Why does the business community seem to be so afraid of jury trials? The U.S. Chamber of Commerce has spent many millions of dollars in the past few years lobbying Congress to loosen regulations on business and to restrict the use of jury trials in disputes between consumers and businesses. The Houston Chronicle ran an excellent editorial recently questioning this fear. The authors are attorney Tom Melsheimer and judge Craig Smith. Here are excerpts:
With no shortage of real threats to keep U.S. executives awake at night, it’s surprising that so much time and energy is wasted trying to make sure that 12 average citizens in a jury box are not allowed to hear their business grievances. This fear of the jury system has become a pervasive phobia for many in corporate America.
Take former Halliburton subsidiary KBR, which spent four years and no doubt an enormous amount of legal fees fighting tooth and nail to keep a jury from hearing Jamie Leigh Jones’ claims that she was drugged and raped by a KBR coworker while working for the defense contractor in Iraq. Like many of its business peers, the Houston-based KBR instead preferred to have the claim handled discreetly, behind closed doors, in what is widely believed to be a more business-friendly arbitration venue. In fact, the case wound up in a federal courtroom in Houston only after U.S. Senate intervention that made a sexual assault exception for the standard employee arbitration clauses for defense contractors.
Funny thing, when jurors were finally allowed to weigh the evidence earlier this month, they agreed that Jones’ claims were not supported by the evidence and testimony. Meanwhile, the public airing of the allegations in open court revealed key holes in the evidence and gaps in Jones’ account of what happened. The jury also heard compelling evidence that she had exaggerated and embellished her claims, among them that KBR locked her in a shipping container and restricted her access to a telephone after she reported the attack.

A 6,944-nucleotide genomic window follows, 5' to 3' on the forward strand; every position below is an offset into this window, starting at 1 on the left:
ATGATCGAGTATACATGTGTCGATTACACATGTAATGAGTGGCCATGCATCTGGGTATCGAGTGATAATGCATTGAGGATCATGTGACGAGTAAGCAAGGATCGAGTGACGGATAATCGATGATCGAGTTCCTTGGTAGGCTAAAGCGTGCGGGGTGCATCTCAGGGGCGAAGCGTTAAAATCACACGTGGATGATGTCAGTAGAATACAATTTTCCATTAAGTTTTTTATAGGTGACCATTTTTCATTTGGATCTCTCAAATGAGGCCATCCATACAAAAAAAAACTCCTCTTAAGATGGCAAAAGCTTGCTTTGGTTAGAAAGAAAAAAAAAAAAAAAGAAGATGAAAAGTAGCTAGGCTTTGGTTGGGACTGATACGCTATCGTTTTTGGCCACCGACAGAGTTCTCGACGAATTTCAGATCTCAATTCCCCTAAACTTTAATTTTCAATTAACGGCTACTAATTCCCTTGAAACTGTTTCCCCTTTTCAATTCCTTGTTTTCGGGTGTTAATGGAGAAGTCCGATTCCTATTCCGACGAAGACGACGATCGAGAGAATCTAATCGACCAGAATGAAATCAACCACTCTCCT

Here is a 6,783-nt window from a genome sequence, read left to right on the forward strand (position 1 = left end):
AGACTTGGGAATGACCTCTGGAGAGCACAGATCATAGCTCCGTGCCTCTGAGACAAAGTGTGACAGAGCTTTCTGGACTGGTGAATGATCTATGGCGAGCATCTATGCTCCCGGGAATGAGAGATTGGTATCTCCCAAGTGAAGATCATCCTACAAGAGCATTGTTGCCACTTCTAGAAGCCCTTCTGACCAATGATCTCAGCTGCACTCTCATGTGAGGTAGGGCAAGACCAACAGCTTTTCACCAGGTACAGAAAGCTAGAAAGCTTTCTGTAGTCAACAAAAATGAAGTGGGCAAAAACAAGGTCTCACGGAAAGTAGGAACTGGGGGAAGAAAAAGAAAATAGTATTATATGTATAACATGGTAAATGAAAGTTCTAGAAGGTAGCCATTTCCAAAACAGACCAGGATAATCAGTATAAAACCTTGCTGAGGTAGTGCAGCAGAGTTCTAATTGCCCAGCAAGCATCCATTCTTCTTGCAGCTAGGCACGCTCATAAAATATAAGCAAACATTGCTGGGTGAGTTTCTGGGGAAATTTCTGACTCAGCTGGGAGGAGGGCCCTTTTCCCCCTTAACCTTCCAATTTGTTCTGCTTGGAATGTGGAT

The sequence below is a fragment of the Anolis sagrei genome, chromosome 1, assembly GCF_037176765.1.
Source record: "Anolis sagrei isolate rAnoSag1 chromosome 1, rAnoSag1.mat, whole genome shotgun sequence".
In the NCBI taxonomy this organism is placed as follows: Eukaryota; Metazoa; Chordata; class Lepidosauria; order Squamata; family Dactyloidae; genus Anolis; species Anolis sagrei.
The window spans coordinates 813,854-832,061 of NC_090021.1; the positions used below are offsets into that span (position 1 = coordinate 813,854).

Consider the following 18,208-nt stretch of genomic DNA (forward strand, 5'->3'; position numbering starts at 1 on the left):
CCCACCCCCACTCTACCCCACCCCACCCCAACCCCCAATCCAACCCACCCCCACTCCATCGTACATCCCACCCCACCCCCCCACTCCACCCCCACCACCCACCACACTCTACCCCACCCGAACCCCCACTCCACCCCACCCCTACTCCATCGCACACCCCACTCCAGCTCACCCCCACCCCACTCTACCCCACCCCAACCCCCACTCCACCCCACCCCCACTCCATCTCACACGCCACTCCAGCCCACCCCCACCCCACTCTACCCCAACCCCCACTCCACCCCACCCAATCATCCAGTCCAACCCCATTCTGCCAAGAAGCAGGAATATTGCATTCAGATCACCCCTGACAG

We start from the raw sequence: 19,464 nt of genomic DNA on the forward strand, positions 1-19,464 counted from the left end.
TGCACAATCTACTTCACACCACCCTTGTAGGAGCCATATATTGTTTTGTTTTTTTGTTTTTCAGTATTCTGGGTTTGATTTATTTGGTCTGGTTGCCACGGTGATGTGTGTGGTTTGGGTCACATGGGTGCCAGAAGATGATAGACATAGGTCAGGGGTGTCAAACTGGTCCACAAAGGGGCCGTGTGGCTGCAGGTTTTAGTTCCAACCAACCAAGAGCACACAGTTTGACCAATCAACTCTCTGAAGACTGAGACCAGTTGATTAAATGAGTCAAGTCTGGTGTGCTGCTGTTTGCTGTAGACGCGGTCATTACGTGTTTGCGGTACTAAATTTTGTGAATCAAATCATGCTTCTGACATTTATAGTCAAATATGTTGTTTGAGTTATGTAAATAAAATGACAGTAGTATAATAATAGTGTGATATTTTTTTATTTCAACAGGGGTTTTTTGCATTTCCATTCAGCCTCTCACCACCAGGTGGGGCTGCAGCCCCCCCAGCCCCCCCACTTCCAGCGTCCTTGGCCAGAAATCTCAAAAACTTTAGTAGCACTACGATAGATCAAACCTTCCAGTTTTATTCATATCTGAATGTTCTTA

Had this case been resolved in arbitration as KBR had originally hoped, the outcome likely would have been the same. But the lack of transparency inherent in arbitration proceedings would have done nothing to resolve doubt about the allegations and the final outcome. KBR’s favorable outcome would have been additional ammunition for those inclined to think the worst of its parent company at the time, Halliburton, whose former CEO, former Vice President Dick Cheney, was one of the Iraq war’s most vocal supporters.
Of course there are plenty of examples of individual jurors behaving badly, but as the KBR case and so many others show, jurors do take their oaths seriously and there’s good reason to support the unbeholden jury system guaranteed by our Founding Fathers in the Bill of Rights.
The long and admirable fight of Jones to remove her case from arbitration and take it to a jury had a prominent role in the Hot Coffee documentary now in regular rotation on HBO. The film’s namesake case, the 1994 verdict by a New Mexico jury against McDonald’s for serving dangerously hot coffee and causing disfiguring burns to an 81-year-old woman, is another popular, if misguided, reference point for those who want to criticize our jury system.
A look at the facts shows the outcome to be another example of the system working, as opposed to a poster child for tort reform. Everyone blamed Stella Liebeck for spilling coffee on herself, but no one, until the jury, considered that the company might bear some responsibility for ignoring repeated warnings and a documented string of injuries. This notion of shared responsibility doesn’t let the individual off the hook. It just doesn’t put them on the hook alone.
Jurors make a solemn pledge, and it’s reassuring to know that that still means something today. That’s why a jury could rule against a woman who claimed KBR was responsible for her sexual assault. That’s how a jury could hold a business partially responsible for knowingly selling coffee so hot that it caused disfiguring burns.
Melsheimer is the managing principal at Fish & Richardson in Dallas.Smith is judge of the 192nd Civil District Court in Dallas County.